What football means
When you head out to your first game of the A-League season, take a moment to think of those who lost their lives at Hillsborough, and shout that little bit louder for your team.
I wasn-t going to write anything about Hillsborough. The events of that day in England 23 years ago have nothing to do with the Hyundai A-League, and it seems somewhat cheap to try and find a way to crowbar a mention of it on this website.
But the A-League hype reel released this morning made me think about it again, about how I feel about football and our connections to the game and our clubs.
I-m from Merseyside originally and when I was growing up in the 1980s there were only two teams to choose from - and I wasn-t going to pick Tranmere. (That-s a joke, Toffees...) My big brother was a Liverpool supporter, as were most of the kids on my street, so I followed suit.
In those days Liverpool were the greatest club in England, perhaps in Europe. A title was expected most seasons; if not, then at least an FA Cup or some other silverware to add to the overstuffed trophy cabinet.
I-m proud to say that I stood on the Kop as a boy and watched the likes of Dalglish, Rush, Hansen and Barnes, even if it does make me sound like one of those football dinosaurs that goes on about the good old days.
I-ve still got my old Crown Paints kit from back then, although I have to admit it-s a bit tight these days.
England was in a deep recession at the time, with Liverpool suffering high rates of unemployment. But the consistent success of the football teams - both Liverpool and Everton - united the region and gave the people something to boast about. We were the best in the land and it seemed like it would go on forever.
Hillsborough changed all that. I wasn-t there that day but I know people who were. I watched it all unfold on TV, hardly able to comprehend quite was happening.
Football violence was common back then but as the truth emerged, it became clear that this was something much more serious.
I say “the truth” - but not according to the South Yorkshire Police force, various MPs and The Sun newspaper, whose disgusting lies and inhuman treatment of those involved has finally been revealed after 23 years.
The independent report released this week sheds full light on just how far these people went to protect themselves from the mistakes that cost 96 innocent people their lives, and how long certain sections of British society have tried to cover up their culpability in these needless, senseless deaths.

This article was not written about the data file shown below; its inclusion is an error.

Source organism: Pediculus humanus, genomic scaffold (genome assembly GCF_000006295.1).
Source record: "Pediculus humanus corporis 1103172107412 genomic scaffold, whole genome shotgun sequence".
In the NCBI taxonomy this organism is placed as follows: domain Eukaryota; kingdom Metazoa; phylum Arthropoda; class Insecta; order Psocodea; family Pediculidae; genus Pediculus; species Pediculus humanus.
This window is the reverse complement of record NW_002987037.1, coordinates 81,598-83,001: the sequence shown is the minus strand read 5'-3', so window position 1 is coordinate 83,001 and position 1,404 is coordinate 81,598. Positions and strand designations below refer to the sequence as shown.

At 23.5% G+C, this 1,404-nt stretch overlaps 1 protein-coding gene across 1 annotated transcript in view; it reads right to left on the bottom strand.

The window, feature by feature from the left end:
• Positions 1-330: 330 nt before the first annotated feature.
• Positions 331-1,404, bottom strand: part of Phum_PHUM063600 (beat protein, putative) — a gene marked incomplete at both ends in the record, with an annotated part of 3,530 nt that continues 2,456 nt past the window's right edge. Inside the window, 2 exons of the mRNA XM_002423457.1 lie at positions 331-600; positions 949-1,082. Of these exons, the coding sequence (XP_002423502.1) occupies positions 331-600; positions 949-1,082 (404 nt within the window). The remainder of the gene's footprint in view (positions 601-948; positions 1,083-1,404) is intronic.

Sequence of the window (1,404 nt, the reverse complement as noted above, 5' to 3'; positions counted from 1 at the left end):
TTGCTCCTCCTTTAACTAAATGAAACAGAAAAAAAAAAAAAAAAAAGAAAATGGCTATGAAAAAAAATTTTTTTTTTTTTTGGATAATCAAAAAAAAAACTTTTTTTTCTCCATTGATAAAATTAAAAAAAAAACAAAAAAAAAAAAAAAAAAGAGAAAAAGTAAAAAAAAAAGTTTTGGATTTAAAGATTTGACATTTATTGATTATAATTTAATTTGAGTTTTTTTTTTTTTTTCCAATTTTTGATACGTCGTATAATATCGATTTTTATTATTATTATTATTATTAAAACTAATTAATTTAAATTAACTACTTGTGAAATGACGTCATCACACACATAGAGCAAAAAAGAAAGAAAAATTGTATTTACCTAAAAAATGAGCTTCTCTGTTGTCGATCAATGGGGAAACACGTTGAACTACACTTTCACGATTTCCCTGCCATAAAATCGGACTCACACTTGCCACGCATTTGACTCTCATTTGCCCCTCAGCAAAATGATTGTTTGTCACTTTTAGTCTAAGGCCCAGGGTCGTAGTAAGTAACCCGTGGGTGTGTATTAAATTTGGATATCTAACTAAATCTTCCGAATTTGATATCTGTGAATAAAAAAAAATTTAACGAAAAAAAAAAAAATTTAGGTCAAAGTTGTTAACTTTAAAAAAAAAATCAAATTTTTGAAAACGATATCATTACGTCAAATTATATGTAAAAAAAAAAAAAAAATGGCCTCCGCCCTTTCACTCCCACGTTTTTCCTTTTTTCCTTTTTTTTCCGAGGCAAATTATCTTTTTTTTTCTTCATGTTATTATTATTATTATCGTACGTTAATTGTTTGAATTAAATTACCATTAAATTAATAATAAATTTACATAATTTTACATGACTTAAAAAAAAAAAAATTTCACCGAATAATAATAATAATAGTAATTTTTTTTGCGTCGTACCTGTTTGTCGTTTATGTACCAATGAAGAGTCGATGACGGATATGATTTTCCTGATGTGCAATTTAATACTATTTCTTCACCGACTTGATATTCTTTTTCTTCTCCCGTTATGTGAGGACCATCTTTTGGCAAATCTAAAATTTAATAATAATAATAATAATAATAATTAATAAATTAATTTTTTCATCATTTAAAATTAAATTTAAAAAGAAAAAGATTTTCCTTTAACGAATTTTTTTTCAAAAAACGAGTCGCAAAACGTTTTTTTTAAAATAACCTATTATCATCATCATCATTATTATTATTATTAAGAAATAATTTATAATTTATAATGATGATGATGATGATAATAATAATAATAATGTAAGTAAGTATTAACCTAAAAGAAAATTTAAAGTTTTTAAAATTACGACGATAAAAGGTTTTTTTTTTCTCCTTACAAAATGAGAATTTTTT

The families who lost loved ones at Hillsborough finally have the truth; now there must be justice for the 96.
Football affects me in ways that, when discussed logically, seem clearly ridiculous.
From the giddy days of successive championships, Liverpool FC have given me some of the most memorable times of my life: the pride at the all-Merseyside FA Cup finals in the late ‘80s; the sheer despair when we lost the title to Arsenal in -89 (I went home from my friend-s house in tears); my wife running out to the living room in 2005 when she thought I was having a heart attack, only to find me prostrate on the floor, hyperventilating and tearful at the incredible comeback in the Champions League final.
Now I live in Australia, I regularly wake up at ungodly hours to express silent frustrations and glee at a TV screen showing events taking place on the other side of the world.
The passion and emotion football stirs in us is incredible, coming not only from the expression of our humanity through sport, but also from our connection to the clubs we support and invest so much in, even in this time of football clubs as corporations.
As a football journalist, I sometimes experience fatigue as the season drags on, but here we are again, just weeks out from the start of the A-League and I can-t help but get excited.
Yes, it-s not the Premier League, but it-s ours and we-re proud of it and just as passionate about our clubs.
When you head out to your first game of the A-League season, take a moment to think of those families who have been fighting for justice for 23 years and those they lost, and make sure you shout that little bit louder for your team.
Stand proud with other fans, regardless of which team they follow. Love the game, be proud of your club and sing the songs with everything you-ve got. You-ll never walk alone.
The views expressed in this article are purely those of the author and do not reflect those of FFA or the Hyundai A-League.